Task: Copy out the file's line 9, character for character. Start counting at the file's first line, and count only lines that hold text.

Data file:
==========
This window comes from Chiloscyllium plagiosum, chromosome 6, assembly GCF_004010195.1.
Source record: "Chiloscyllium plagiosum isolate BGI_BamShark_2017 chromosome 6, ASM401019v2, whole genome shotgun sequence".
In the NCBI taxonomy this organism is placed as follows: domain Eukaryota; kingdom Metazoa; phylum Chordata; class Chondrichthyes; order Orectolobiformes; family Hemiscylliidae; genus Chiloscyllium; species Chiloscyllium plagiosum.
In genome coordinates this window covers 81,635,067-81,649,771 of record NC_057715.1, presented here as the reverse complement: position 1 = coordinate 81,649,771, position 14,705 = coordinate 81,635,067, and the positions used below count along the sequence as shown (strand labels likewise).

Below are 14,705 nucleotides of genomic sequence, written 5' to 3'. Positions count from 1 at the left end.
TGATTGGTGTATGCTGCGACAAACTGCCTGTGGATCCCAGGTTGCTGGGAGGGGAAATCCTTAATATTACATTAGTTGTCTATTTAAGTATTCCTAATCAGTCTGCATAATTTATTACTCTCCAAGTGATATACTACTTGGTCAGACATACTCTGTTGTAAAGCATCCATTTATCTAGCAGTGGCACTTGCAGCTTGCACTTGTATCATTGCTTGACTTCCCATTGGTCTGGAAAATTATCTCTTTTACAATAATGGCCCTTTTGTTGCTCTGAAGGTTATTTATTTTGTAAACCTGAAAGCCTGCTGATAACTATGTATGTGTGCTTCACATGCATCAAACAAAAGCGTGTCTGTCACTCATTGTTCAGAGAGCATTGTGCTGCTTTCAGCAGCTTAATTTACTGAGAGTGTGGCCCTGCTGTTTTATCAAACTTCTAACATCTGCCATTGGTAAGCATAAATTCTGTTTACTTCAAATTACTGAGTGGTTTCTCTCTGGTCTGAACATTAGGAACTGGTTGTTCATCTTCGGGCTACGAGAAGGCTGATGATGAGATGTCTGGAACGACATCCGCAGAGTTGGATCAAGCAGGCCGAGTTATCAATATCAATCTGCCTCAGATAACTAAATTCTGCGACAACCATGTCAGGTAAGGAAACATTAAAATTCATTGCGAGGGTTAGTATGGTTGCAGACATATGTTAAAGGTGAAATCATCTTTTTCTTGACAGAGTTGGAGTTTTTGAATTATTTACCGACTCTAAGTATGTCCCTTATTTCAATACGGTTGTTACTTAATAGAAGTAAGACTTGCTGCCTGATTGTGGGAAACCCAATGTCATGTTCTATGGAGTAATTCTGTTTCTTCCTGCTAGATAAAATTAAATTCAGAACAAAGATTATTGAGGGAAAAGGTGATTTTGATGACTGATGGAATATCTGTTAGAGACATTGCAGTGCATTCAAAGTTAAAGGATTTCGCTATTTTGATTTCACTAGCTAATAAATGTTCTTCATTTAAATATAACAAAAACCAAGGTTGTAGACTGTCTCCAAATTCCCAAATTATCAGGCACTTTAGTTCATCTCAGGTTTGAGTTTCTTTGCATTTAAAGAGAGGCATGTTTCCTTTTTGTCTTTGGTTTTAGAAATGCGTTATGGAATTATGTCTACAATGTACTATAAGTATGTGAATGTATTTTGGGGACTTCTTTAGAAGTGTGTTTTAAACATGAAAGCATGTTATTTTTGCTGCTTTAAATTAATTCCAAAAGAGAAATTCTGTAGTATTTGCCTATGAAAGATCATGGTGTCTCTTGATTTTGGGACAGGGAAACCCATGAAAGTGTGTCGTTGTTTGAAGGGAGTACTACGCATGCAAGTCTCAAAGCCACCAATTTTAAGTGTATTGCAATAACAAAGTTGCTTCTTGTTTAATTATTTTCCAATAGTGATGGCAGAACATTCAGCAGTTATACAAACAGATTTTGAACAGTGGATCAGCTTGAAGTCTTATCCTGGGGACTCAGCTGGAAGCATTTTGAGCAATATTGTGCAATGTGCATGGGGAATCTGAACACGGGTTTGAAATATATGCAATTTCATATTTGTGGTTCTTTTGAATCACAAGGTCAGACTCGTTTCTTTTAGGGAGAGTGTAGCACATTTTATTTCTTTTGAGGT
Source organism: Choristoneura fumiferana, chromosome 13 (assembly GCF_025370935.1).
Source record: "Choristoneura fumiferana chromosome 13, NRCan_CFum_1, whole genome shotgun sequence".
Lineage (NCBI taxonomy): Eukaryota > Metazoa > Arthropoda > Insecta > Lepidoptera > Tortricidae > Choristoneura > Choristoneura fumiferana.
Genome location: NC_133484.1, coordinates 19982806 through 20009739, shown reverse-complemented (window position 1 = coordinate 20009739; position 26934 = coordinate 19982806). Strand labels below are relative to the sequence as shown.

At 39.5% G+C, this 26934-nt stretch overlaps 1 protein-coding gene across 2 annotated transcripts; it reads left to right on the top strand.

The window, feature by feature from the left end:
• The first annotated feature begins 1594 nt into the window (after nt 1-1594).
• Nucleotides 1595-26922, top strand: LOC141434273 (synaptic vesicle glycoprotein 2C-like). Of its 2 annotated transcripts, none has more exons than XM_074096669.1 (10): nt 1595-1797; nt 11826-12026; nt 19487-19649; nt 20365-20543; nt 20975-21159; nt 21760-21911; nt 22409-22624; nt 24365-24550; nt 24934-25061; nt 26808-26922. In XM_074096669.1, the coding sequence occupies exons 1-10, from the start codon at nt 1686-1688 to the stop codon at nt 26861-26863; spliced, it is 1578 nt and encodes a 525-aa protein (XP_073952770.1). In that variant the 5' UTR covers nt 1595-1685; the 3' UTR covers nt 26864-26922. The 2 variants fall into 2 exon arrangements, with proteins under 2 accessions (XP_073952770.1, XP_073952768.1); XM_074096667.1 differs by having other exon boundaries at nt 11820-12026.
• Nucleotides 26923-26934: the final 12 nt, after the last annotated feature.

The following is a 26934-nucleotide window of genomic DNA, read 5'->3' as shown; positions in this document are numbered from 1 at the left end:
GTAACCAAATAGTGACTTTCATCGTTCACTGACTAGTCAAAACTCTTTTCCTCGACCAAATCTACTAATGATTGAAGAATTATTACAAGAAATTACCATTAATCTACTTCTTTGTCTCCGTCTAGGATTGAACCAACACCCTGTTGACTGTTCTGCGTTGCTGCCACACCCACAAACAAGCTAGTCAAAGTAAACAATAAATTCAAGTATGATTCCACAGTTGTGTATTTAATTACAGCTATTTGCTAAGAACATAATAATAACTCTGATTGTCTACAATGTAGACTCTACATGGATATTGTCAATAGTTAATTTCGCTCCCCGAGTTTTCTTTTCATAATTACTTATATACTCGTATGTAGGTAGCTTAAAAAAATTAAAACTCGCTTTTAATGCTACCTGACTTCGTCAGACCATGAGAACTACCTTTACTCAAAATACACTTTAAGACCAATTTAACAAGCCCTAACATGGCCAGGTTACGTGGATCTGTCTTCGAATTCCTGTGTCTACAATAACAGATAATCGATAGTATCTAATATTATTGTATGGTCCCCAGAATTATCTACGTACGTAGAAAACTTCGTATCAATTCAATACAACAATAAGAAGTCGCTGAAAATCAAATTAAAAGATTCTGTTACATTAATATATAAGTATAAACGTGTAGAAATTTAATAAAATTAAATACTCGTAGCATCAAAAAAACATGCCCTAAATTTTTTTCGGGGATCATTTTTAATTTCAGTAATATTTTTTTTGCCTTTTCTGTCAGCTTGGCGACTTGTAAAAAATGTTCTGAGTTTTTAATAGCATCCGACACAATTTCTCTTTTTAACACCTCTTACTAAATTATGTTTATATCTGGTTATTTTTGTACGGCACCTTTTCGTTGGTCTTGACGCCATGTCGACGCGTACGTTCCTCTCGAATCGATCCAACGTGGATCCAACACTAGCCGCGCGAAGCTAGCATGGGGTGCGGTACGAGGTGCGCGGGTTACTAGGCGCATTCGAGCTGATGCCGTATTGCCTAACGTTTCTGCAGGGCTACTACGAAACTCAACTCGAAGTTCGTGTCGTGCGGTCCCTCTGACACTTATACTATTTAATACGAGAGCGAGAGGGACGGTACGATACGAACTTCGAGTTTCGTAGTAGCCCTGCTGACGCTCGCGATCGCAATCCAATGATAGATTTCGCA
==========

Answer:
Lineage (NCBI taxonomy): Eukaryota > Metazoa > Arthropoda > Insecta > Lepidoptera > Tortricidae > Choristoneura > Choristoneura fumiferana.